If an existing building is being redeveloped, there may be problems installing new fire-safety measures. In historic buildings, consideration might be given to a radio firealarm system. This involves having manual call points and detectors linked to the alarm panel by radio signal. Radio fire alarms allow automatic fire detection to be installed in historic buildings, without destroying the fabric they are intended to protect.
The client may prefer an aspirating smoke-detection system to point detectors.
Aspirating smoke detectors operate at very low levels of smoke concentration and can detect fires before they start flaming. This has made the system particularly valuable in areas where a fire may cause significant disruption of business. However, they also offer advantages in buildings with high airflows, such as shopping centres, tall buildings where smoke might take a long time to reach and trigger a point detector, and in dusty or dirty environments such as warehouses, airport baggage-handling areas and enclosed public car parks.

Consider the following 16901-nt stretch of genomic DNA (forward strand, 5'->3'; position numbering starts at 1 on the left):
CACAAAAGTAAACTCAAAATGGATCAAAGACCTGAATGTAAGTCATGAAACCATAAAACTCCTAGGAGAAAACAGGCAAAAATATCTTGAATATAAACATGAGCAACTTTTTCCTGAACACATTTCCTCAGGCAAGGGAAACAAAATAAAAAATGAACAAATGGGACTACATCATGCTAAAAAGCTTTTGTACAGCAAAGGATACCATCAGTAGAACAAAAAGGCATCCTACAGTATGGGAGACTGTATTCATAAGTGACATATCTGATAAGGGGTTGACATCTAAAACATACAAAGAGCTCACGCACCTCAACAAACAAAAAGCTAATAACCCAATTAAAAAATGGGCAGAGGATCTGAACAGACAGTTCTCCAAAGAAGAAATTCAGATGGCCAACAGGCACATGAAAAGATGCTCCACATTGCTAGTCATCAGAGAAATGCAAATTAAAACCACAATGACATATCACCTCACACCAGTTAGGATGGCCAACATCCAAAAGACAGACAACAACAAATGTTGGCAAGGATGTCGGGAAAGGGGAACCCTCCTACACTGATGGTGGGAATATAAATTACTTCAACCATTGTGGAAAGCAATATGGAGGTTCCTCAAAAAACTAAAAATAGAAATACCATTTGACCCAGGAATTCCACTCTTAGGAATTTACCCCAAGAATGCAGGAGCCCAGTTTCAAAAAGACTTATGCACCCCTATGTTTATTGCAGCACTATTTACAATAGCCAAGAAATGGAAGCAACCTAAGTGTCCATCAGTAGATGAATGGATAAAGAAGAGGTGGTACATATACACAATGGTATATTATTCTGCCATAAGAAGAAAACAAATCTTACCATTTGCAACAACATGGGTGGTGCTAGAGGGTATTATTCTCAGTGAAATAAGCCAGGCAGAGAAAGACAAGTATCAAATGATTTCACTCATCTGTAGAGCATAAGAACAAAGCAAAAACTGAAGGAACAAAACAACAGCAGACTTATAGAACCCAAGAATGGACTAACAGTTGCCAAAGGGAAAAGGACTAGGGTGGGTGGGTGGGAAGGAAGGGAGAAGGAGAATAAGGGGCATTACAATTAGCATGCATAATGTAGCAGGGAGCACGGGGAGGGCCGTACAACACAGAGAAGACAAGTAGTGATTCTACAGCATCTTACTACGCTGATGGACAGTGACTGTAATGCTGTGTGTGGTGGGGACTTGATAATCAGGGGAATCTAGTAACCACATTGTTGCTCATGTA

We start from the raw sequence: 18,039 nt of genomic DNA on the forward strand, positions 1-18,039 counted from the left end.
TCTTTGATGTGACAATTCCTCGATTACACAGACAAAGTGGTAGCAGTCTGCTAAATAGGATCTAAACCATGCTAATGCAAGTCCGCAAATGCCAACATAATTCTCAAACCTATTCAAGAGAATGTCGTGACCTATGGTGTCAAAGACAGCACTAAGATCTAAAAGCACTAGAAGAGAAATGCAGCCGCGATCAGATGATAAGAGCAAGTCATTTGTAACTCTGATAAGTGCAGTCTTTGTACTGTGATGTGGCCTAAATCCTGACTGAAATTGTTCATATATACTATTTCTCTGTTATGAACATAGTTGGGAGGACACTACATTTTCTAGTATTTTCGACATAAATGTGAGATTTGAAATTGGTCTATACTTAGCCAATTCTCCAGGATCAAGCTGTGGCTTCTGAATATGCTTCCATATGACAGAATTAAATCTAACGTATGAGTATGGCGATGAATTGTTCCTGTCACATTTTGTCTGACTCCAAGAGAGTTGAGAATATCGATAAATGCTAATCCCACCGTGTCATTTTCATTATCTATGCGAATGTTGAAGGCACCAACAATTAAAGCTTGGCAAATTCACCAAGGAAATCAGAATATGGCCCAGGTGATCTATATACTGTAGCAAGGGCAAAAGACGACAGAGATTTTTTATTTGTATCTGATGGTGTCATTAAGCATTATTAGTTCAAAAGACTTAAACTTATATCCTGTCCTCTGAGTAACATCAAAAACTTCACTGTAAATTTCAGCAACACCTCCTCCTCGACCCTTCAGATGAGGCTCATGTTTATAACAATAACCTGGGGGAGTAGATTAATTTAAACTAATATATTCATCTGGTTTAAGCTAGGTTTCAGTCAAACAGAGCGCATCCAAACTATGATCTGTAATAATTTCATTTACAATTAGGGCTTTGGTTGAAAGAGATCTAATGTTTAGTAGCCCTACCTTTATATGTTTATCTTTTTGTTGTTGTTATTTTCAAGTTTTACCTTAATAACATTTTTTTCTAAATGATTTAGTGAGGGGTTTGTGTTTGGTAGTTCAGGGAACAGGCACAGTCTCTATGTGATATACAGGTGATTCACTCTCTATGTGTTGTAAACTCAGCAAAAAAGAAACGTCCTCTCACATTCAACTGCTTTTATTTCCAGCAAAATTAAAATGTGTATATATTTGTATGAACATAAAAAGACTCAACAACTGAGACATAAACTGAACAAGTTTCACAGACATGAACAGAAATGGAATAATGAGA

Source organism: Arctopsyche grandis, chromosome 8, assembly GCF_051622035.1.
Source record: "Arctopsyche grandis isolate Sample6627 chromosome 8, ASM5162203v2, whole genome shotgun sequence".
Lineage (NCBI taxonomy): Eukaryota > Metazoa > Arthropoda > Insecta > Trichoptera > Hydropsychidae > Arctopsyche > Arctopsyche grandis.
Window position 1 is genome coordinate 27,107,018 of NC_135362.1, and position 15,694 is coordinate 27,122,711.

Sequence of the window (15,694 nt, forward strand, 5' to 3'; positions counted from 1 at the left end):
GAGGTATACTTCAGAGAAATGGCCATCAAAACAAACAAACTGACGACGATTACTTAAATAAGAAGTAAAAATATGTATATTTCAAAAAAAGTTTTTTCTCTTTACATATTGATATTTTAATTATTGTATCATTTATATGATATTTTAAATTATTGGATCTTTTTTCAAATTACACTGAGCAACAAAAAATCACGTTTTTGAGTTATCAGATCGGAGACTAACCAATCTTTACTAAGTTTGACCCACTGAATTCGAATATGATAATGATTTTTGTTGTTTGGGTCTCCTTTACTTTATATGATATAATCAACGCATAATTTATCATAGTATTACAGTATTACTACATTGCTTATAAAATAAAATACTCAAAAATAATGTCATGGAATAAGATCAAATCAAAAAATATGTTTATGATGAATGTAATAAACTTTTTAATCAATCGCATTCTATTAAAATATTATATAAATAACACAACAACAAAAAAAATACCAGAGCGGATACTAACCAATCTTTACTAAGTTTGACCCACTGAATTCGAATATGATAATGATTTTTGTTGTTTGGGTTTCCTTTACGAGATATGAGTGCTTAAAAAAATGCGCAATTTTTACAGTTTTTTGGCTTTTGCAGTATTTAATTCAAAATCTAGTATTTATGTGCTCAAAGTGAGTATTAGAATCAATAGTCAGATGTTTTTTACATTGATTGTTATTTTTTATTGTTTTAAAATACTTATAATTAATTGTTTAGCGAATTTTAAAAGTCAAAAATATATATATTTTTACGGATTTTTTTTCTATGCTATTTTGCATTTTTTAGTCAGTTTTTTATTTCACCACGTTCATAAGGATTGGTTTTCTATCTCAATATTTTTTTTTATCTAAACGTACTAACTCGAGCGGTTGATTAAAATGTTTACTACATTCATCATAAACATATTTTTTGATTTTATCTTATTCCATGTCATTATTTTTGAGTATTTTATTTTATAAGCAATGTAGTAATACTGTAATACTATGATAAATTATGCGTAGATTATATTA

An aspirating system works by drawing air into a small-bore pipe and then into a sampling chamber, which acts as the detector. The sample is analysed and the results 'interpreted' by computer software.
In theory the systems can be 1,000 times more sensitive than point detectors, but in practice, in most buildings, the sensitivity is reduced to typically 10-200 times that of a point detector.
The system is also relatively unobtrusive;
its main physical manifestation is the narrow bore tube, which carries air to the central sampling and analysis point. This can be hidden in ceilings, or run along steelwork.